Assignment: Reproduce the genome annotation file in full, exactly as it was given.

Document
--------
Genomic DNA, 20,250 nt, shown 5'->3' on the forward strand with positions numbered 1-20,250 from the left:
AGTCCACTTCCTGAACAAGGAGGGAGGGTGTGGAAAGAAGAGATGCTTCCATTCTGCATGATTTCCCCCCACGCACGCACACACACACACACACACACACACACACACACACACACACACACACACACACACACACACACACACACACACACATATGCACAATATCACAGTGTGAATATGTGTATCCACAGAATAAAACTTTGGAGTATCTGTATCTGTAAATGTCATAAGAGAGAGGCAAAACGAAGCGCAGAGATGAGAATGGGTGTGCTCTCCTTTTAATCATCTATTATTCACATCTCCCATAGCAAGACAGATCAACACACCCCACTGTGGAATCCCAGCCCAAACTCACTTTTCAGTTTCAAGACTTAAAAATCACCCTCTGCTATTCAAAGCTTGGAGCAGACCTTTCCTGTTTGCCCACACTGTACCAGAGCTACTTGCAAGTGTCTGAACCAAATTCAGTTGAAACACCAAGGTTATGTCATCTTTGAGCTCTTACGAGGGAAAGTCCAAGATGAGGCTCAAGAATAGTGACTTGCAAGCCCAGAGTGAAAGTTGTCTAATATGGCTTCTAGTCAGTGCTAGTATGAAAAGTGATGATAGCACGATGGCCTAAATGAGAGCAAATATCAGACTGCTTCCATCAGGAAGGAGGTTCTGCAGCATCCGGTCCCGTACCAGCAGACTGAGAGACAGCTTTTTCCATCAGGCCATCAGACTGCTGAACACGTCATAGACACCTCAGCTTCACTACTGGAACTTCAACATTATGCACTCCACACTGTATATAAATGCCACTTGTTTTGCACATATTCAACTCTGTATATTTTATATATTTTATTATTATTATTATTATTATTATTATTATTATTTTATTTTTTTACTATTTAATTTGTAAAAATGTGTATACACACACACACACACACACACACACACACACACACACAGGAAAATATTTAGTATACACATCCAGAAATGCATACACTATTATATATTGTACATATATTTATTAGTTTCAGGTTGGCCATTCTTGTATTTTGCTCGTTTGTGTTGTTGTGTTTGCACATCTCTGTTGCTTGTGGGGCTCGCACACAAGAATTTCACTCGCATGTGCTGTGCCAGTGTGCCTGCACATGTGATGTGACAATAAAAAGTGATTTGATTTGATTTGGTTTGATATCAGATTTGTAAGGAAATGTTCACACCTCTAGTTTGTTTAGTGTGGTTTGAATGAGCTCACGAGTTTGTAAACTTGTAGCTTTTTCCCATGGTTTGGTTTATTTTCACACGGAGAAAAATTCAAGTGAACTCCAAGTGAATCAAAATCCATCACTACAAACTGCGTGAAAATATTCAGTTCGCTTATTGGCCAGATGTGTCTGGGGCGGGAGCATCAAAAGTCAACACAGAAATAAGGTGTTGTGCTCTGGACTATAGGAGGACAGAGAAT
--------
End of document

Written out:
Genomic DNA, 20,250 nt, shown 5'->3' on the forward strand with positions numbered 1-20,250 from the left:
AGTCCACTTCCTGAACAAGGAGGGAGGGTGTGGAAAGAAGAGATGCTTCCATTCTGCATGATTTCCCCCCACGCACGCACACACACACACACACACACACACACACACACACACACACACACACACACACACACACACACACACACACACACATATGCACAATATCACAGTGTGAATATGTGTATCCACAGAATAAAACTTTGGAGTATCTGTATCTGTAAATGTCATAAGAGAGAGGCAAAACGAAGCGCAGAGATGAGAATGGGTGTGCTCTCCTTTTAATCATCTATTATTCACATCTCCCATAGCAAGACAGATCAACACACCCCACTGTGGAATCCCAGCCCAAACTCACTTTTCAGTTTCAAGACTTAAAAATCACCCTCTGCTATTCAAAGCTTGGAGCAGACCTTTCCTGTTTGCCCACACTGTACCAGAGCTACTTGCAAGTGTCTGAACCAAATTCAGTTGAAACACCAAGGTTATGTCATCTTTGAGCTCTTACGAGGGAAAGTCCAAGATGAGGCTCAAGAATAGTGACTTGCAAGCCCAGAGTGAAAGTTGTCTAATATGGCTTCTAGTCAGTGCTAGTATGAAAAGTGATGATAGCACGATGGCCTAAATGAGAGCAAATATCAGACTGCTTCCATCAGGAAGGAGGTTCTGCAGCATCCGGTCCCGTACCAGCAGACTGAGAGACAGCTTTTTCCATCAGGCCATCAGACTGCTGAACACGTCATAGACACCTCAGCTTCACTACTGGAACTTCAACATTATGCACTCCACACTGTATATAAATGCCACTTGTTTTGCACATATTCAACTCTGTATATTTTATATATTTTATTATTATTATTATTATTATTATTATTATTATTTTATTTTTTTACTATTTAATTTGTAAAAATGTGTATACACACACACACACACACACACACACACACACACACACAGGAAAATATTTAGTATACACATCCAGAAATGCATACACTATTATATATTGTACATATATTTATTAGTTTCAGGTTGGCCATTCTTGTATTTTGCTCGTTTGTGTTGTTGTGTTTGCACATCTCTGTTGCTTGTGGGGCTCGCACACAAGAATTTCACTCGCATGTGCTGTGCCAGTGTGCCTGCACATGTGATGTGACAATAAAAAGTGATTTGATTTGATTTGGTTTGATATCAGATTTGTAAGGAAATGTTCACACCTCTAGTTTGTTTAGTGTGGTTTGAATGAGCTCACGAGTTTGTAAACTTGTAGCTTTTTCCCATGGTTTGGTTTATTTTCACACGGAGAAAAATTCAAGTGAACTCCAAGTGAATCAAAATCCATCACTACAAACTGCGTGAAAATATTCAGTTCGCTTATTGGCCAGATGTGTCTGGGGCGGGAGCATCAAAAGTCAACACAGAAATAAGGTGTTGTGCTCTGGACTATAGGAGGACAGAGAAT